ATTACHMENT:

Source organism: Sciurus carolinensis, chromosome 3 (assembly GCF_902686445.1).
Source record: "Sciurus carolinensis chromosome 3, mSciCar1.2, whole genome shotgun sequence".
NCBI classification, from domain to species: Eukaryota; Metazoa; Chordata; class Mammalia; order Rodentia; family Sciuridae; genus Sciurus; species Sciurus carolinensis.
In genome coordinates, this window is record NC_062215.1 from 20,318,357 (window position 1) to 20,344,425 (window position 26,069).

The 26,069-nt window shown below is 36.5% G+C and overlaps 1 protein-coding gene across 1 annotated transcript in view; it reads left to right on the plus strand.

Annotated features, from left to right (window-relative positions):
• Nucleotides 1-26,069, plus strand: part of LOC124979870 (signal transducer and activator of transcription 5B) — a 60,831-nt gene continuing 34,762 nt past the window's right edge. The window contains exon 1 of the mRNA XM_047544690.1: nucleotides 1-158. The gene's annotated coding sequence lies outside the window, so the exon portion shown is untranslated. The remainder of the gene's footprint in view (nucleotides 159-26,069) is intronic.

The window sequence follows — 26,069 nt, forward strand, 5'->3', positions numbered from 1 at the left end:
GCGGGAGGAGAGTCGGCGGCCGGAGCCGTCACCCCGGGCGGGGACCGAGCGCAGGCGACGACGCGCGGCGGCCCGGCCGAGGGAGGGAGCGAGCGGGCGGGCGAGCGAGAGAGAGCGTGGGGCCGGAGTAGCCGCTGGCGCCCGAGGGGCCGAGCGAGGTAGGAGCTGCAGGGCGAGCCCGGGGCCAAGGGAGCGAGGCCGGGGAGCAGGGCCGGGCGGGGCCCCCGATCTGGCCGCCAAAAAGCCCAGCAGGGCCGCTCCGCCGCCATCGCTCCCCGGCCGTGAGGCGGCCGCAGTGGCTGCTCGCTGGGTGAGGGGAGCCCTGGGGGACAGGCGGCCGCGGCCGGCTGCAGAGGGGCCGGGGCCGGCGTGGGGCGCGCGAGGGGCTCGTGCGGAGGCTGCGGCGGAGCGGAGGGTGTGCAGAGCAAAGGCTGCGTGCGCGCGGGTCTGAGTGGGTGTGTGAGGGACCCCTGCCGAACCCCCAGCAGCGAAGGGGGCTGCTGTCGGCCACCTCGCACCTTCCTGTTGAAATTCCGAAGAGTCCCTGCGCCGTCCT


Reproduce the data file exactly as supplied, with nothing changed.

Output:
Source organism: Sciurus carolinensis, chromosome 3 (assembly GCF_902686445.1).
Source record: "Sciurus carolinensis chromosome 3, mSciCar1.2, whole genome shotgun sequence".
NCBI classification, from domain to species: Eukaryota; Metazoa; Chordata; class Mammalia; order Rodentia; family Sciuridae; genus Sciurus; species Sciurus carolinensis.
In genome coordinates, this window is record NC_062215.1 from 20,318,357 (window position 1) to 20,344,425 (window position 26,069).

The 26,069-nt window shown below is 36.5% G+C and overlaps 1 protein-coding gene across 1 annotated transcript in view; it reads left to right on the plus strand.

Annotated features, from left to right (window-relative positions):
• Nucleotides 1-26,069, plus strand: part of LOC124979870 (signal transducer and activator of transcription 5B) — a 60,831-nt gene continuing 34,762 nt past the window's right edge. The window contains exon 1 of the mRNA XM_047544690.1: nucleotides 1-158. The gene's annotated coding sequence lies outside the window, so the exon portion shown is untranslated. The remainder of the gene's footprint in view (nucleotides 159-26,069) is intronic.

The window sequence follows — 26,069 nt, forward strand, 5'->3', positions numbered from 1 at the left end:
GCGGGAGGAGAGTCGGCGGCCGGAGCCGTCACCCCGGGCGGGGACCGAGCGCAGGCGACGACGCGCGGCGGCCCGGCCGAGGGAGGGAGCGAGCGGGCGGGCGAGCGAGAGAGAGCGTGGGGCCGGAGTAGCCGCTGGCGCCCGAGGGGCCGAGCGAGGTAGGAGCTGCAGGGCGAGCCCGGGGCCAAGGGAGCGAGGCCGGGGAGCAGGGCCGGGCGGGGCCCCCGATCTGGCCGCCAAAAAGCCCAGCAGGGCCGCTCCGCCGCCATCGCTCCCCGGCCGTGAGGCGGCCGCAGTGGCTGCTCGCTGGGTGAGGGGAGCCCTGGGGGACAGGCGGCCGCGGCCGGCTGCAGAGGGGCCGGGGCCGGCGTGGGGCGCGCGAGGGGCTCGTGCGGAGGCTGCGGCGGAGCGGAGGGTGTGCAGAGCAAAGGCTGCGTGCGCGCGGGTCTGAGTGGGTGTGTGAGGGACCCCTGCCGAACCCCCAGCAGCGAAGGGGGCTGCTGTCGGCCACCTCGCACCTTCCTGTTGAAATTCCGAAGAGTCCCTGCGCCGTCCT